Ultimate Fishing Simulator is the highest rated fishing simulator in Steam history, a year after the standard flat screen left Early Access the team have released a VR version of the sim. Which will be getting released in Early Access at first while they continue work on the finished VR product. We have had some hands-on time with the Early Access version of the game, so what did we make of the version of the game?
As you would expect with the name, the main element of the gameplay is going out and catching fish in the games multiple settings. This simulator brings with it a huge level of realism, making for entertainment and also some lessons is fishing in multiple conditions. The realism is brought together as you start out with the basics, but you are soon going to need to use your money to buy new equipment as your starter set-up just won’t hack it. You are going to need the correct set-up from rods to bait for each style of fishing and the fish you can catch.
Once out in the settings and fishing you are going to need to cast your line, hook the fish, get the right tension on the line, tire out and reeling in your catch. Failing to manage the tension, strike to early or give the fish too much line and say bye to some of your bait and some of money, as you need to buy all your bait. So, not only do you need to monitor your cash for upgrades to your equipment, but, you need to make sure you have some for bait.
One thing we really liked was once you have cast out, you have the option to switch view to underwater to monitor the fish and your bait. Meaning you have a good view of the fish and the size of the ones taking an interest to the bait, this can pre-empt the fight you are going to have getting into land. However, if you want the true immersion you can just monitor the float and strike when ready – although this is the most immersive way to play the game, we played a lot monitoring the bait underwater. As you progress you will need to consider items like fishing nets and rod holders – all bringing the true fishing feeling. The detailing in getting your prefect set-up is also taken to a new high level for the VR medium. For example; if you get a new float you have to make sure you add the correct weight of lead onto it to get the optimal use from that float and for it not to sink.
As aforementioned there is different settings to go fishing in, with them bringing a mix of fishing styles. In the base game you get ten stages. These branch across lake, ice, boat and sea fishing, with each level bringing a mix of different fish to catch. We personally were a big fan of the lake settings, you can also choose the time of day you are at the settings, switching the feel of each environment.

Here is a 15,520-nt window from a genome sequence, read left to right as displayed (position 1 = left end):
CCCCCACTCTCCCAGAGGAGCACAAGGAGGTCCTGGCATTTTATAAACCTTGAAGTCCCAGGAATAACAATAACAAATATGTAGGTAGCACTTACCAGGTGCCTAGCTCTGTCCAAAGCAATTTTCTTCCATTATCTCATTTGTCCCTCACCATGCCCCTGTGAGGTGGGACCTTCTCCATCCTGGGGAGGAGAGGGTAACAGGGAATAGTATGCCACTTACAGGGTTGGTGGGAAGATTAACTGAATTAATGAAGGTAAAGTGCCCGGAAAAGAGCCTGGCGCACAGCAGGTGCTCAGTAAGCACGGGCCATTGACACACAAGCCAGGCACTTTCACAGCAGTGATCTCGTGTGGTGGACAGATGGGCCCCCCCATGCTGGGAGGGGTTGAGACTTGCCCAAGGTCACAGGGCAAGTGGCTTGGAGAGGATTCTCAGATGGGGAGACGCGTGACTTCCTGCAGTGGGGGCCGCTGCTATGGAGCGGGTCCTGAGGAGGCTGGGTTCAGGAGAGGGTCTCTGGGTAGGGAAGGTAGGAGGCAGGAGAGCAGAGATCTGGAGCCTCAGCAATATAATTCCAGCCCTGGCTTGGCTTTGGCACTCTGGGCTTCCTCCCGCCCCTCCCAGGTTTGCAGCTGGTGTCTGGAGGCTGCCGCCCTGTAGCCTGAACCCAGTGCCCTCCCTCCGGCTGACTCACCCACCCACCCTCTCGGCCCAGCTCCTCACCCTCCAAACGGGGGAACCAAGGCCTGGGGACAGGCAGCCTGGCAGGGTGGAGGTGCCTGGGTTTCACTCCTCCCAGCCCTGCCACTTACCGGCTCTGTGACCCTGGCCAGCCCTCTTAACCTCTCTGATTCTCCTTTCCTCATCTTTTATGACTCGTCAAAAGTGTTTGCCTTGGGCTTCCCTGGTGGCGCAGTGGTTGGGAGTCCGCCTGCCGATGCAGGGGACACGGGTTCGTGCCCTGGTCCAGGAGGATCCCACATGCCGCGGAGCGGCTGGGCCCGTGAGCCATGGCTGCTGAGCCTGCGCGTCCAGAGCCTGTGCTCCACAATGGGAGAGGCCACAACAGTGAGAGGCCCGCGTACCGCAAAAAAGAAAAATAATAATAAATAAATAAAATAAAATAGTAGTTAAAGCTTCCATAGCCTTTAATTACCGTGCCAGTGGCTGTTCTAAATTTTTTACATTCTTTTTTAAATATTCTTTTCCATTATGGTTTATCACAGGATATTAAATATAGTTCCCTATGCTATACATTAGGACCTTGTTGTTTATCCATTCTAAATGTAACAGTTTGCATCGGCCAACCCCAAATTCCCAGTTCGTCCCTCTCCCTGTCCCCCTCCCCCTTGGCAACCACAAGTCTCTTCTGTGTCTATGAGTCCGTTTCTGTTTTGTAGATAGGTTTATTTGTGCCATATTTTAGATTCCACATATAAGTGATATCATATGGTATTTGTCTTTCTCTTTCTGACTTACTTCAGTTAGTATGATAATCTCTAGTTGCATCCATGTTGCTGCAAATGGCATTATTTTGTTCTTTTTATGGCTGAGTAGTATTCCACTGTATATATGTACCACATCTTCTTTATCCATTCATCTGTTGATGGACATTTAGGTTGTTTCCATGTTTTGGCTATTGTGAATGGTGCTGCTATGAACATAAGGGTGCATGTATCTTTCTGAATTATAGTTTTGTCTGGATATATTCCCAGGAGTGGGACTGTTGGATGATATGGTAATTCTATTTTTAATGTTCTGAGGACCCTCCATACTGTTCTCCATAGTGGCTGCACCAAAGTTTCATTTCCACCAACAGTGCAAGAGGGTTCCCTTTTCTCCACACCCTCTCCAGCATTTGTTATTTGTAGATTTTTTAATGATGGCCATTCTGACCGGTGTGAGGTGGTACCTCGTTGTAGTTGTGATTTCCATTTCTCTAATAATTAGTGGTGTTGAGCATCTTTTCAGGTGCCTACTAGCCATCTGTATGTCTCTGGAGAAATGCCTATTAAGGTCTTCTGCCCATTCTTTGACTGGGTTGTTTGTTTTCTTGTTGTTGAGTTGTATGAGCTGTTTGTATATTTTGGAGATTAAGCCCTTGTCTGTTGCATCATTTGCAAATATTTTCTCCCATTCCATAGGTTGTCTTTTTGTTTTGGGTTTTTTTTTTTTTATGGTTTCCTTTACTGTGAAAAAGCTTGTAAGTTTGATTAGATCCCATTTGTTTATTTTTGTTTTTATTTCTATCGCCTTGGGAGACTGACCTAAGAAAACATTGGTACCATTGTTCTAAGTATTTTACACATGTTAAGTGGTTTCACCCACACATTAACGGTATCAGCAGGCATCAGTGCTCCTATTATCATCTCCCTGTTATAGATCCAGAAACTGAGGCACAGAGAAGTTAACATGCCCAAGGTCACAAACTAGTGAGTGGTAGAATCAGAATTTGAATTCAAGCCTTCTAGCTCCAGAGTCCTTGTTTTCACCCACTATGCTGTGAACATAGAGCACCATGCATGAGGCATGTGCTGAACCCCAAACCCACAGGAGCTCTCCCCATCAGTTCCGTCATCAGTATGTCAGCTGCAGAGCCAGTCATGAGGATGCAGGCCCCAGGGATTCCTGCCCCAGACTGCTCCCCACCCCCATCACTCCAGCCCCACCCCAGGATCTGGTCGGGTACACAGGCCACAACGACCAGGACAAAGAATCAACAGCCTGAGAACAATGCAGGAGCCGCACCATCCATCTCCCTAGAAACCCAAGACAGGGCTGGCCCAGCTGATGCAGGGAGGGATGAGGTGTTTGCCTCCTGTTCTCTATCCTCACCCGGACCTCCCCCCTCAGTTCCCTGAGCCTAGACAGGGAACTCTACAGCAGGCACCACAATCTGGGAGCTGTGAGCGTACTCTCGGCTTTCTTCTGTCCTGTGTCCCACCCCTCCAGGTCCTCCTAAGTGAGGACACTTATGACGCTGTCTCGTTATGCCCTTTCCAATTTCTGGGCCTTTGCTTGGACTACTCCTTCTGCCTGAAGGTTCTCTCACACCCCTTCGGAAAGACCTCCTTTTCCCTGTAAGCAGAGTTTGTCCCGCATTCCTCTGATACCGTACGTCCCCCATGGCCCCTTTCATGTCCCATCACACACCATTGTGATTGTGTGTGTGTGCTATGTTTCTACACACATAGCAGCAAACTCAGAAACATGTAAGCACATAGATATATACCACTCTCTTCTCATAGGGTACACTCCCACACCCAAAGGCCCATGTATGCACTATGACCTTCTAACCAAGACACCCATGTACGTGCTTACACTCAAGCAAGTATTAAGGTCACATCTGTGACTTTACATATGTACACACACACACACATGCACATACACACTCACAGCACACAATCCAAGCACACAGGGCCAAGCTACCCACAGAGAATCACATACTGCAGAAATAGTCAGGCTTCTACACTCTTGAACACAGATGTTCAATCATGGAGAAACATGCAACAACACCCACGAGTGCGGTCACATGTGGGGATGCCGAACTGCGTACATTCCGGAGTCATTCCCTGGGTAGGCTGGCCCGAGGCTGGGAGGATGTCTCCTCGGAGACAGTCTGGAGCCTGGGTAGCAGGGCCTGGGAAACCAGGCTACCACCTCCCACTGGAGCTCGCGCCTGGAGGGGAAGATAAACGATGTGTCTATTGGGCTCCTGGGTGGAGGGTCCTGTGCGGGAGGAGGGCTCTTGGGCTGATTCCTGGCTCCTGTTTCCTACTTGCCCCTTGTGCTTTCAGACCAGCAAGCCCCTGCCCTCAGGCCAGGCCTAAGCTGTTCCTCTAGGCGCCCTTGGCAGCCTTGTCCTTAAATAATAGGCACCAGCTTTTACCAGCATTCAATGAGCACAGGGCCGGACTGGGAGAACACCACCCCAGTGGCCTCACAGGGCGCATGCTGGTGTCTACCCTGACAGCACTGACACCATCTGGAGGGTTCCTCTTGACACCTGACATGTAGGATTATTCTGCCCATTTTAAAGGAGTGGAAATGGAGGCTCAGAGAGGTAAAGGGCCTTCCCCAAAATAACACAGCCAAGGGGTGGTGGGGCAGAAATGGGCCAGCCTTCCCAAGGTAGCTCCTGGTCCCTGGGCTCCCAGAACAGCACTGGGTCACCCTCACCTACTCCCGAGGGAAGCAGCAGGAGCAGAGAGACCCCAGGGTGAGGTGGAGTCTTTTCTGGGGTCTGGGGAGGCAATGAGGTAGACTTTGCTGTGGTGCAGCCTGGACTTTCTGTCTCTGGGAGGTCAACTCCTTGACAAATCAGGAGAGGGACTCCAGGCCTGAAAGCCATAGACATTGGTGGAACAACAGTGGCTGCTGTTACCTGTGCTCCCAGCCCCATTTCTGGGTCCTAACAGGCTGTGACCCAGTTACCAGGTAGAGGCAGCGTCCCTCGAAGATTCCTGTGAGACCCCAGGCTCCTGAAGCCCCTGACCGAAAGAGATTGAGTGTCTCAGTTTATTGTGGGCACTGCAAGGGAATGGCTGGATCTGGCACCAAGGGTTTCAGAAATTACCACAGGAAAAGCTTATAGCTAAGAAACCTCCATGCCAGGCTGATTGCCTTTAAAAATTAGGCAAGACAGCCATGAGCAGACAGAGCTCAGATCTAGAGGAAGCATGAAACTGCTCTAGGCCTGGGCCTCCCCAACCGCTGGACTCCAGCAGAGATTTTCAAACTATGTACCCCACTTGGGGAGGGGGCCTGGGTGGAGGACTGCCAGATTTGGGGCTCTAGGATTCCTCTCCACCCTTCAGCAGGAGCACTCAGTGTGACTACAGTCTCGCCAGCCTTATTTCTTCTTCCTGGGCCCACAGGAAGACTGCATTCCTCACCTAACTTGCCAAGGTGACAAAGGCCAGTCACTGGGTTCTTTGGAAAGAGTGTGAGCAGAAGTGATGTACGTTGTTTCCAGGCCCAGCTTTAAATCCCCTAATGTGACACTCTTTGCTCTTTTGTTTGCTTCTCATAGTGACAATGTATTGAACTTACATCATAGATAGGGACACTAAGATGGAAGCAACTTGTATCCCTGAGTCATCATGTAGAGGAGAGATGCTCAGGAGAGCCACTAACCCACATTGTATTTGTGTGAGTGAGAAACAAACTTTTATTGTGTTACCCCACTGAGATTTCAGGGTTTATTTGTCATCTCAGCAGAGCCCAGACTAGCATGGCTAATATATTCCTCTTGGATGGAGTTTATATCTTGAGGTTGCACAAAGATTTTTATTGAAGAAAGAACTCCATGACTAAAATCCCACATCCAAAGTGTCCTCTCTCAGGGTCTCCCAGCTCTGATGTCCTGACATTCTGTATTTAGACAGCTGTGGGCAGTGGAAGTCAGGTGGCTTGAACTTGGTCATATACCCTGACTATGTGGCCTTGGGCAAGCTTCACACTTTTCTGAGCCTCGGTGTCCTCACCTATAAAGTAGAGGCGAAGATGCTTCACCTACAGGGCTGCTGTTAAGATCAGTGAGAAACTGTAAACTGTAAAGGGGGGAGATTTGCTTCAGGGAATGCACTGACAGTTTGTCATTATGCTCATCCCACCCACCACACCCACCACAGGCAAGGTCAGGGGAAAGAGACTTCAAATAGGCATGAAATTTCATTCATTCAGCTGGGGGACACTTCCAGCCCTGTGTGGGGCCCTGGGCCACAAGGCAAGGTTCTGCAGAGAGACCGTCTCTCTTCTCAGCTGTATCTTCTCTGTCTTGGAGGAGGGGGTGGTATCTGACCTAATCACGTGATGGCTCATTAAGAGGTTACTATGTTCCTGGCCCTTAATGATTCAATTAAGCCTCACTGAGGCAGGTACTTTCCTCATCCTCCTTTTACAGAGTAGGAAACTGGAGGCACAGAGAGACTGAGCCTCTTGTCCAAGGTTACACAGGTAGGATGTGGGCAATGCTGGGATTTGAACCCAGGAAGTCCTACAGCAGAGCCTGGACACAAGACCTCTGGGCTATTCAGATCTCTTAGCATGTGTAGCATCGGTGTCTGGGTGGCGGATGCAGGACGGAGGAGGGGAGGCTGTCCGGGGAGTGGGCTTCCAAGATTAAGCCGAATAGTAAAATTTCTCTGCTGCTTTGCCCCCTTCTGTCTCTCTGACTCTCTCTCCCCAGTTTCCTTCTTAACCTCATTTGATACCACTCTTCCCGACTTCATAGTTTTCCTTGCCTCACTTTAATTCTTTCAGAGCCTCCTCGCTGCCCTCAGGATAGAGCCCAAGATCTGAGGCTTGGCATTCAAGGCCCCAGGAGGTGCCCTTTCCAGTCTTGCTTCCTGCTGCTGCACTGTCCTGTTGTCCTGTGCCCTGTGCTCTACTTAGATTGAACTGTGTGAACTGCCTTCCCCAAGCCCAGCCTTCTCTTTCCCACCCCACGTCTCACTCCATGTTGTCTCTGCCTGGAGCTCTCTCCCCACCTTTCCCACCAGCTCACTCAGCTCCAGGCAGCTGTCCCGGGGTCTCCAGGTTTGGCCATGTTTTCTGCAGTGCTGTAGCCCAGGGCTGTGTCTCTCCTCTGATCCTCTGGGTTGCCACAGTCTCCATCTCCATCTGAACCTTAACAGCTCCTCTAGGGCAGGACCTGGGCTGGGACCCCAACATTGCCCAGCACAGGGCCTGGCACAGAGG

Outside of your inventory management, you are also going to level in the game. With each level up you will be able to add a new perk, these come with a range of skills, discounts, XP boosts and other pieces of equipment needed for some of the settings. You will also unlock new equipment to buy from the shop, and you will need to level to unlock the stages. All the stages will be unlocked by rank nine, with the highest unlocks coming at rank twelve.
Your final choice in the gameplay, is to sell the fishes you have caught or release them to live another day. If you choose to release them it will reward you with some extra XP, so you will get some bonus for releasing them. It all depends on what is most important to you at that time. So, far we have been selling most of them, as money is more important at the beginning, as you need to sort out your equipment and inventory and also buy licenses to fish in each settings – with each setting getting more and more expensive for a licence.
With this coming as an extension from a flat screen version of the game, as you would expect given it is a simulator the visuals take a realistic approach. Each of the games settings we have visited while having this hands-on with the game all look stunning with fantastic water effects, making sure you are immersed in each setting. All the environments have a high level of detail as well, from the surrounding backdrops to each part of the settings you can make your way around, be it by foot or boat.